Developments in balance-of-system technologies are set to play a lead role in pushing global installed PV system costs down 40% by 2020, a report by GTM Research claims.
The study highlights the growing importance of BOS innovations in driving down system costs, which it predicts will fall from US$2.16 per watt in 2014 to US$1.24 by 2020, helping the market surpass 100GW in that year.
The rapid recent fall in PV costs has been largely driven by competition and technological advances in modules, but this is likely to become secondary to the contribution played by BOS innovations, GTM said.
“While declining module costs remain important, innovations in PV power electronics, structural hardware, installation processes and the integration of PV systems as a whole will be the primary push toward more economically competitive solar in the wake of waning global incentives,” said report author MJ Shiao.
According to the report, between 2007 and 2014 BOS costs fell from 39 to 64%, depending on market segment and geography.
But they still represent a significant proportion of overall system costs, a figure that has actually risen from 58% to 77% since 2007. In that time, modules as an overall proportion of system costs have fallen from 42% to 23%.
That means there is still significant scope for BOS companies to find cost savings, and the report identifies areas where those savings will be made, including the shift to 1,5000V systems, east-west-mounted installations and the growing use of single-axis trackers.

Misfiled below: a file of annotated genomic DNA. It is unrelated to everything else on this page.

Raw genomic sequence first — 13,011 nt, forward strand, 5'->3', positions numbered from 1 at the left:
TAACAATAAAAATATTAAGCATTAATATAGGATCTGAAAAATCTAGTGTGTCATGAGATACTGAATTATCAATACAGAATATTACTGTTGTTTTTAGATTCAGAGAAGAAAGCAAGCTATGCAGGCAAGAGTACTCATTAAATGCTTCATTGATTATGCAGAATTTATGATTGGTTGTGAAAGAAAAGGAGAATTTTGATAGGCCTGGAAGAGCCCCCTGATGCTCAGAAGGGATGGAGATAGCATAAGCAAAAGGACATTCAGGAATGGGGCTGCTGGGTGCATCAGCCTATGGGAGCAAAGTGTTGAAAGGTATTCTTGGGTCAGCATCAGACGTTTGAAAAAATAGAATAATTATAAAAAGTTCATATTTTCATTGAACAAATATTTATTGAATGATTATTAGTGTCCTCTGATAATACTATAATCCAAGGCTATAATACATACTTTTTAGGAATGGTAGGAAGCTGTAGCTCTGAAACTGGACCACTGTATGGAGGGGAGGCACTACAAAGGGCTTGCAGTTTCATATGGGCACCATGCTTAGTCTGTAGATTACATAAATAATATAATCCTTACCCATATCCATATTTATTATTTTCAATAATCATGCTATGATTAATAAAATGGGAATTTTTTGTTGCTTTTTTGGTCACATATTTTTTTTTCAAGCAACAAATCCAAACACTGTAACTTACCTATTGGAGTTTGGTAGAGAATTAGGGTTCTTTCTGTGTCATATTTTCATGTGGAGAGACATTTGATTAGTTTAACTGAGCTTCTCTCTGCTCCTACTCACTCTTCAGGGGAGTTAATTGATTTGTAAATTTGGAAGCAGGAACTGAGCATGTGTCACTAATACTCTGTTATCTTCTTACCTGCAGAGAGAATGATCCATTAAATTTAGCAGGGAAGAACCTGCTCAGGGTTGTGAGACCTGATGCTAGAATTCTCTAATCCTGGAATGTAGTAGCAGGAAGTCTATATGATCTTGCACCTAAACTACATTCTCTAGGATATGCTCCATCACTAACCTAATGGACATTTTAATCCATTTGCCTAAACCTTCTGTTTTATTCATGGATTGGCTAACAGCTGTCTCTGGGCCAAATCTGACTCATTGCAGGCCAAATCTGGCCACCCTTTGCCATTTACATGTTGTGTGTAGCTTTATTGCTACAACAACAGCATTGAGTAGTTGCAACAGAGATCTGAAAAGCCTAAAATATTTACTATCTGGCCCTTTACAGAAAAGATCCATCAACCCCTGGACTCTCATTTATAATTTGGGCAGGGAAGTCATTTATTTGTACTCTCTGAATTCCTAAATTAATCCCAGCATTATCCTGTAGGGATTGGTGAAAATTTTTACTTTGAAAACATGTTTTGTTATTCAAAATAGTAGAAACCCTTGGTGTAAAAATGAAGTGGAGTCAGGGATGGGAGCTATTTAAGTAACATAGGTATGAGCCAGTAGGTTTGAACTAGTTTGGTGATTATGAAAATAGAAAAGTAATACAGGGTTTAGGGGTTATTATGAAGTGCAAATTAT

Shiao said: “In the solar market of the future, the PV industry can no longer depend on a silver bullet to reduce total system costs. Rather, vendors and installers must look toward the combination of several technologies, system design and process improvements to drive increased PV performance at decreased costs.
“While new concepts like rail-free racking or 1,500Vdc grab the most attention, mundane improvements such as reduced structural foundations or installation-labour compensation strategies are also important considerations for cost reduction.”
GTM Research expects the global PV BOS market – including all non-module hardware and soft-cost components – to be valued at US$100 billion by 2020, even taking into account the drop in costs it anticipates.
The GTM study echoes the findings of a separate piece of research published at the end of August by the Lawrence Berkeley National Laboratory in the US.
The latest in its ‘Tracking the Sun’ series reports that particularly in the last two years, the importance of non-module costs in driving down overall system costs has increased. For example, in the residential segment between 2013 and 2014, non-module costs fell by US$0.4/W, representing virtually the entire year-over-year decline in total installed prices, according the LBNL.
The report said some of these non-module cost declines can partly be attributed to innovations in BOS hardware, such as inverters and racking equipment, but are largely a result of reductions in ‘soft’ costs such as labour, design, permitting and marketing.